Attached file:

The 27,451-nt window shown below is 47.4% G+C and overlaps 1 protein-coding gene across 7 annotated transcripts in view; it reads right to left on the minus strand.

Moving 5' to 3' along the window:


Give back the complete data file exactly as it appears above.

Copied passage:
The 27,451-nt window shown below is 47.4% G+C and overlaps 1 protein-coding gene across 7 annotated transcripts in view; it reads right to left on the minus strand.

Moving 5' to 3' along the window: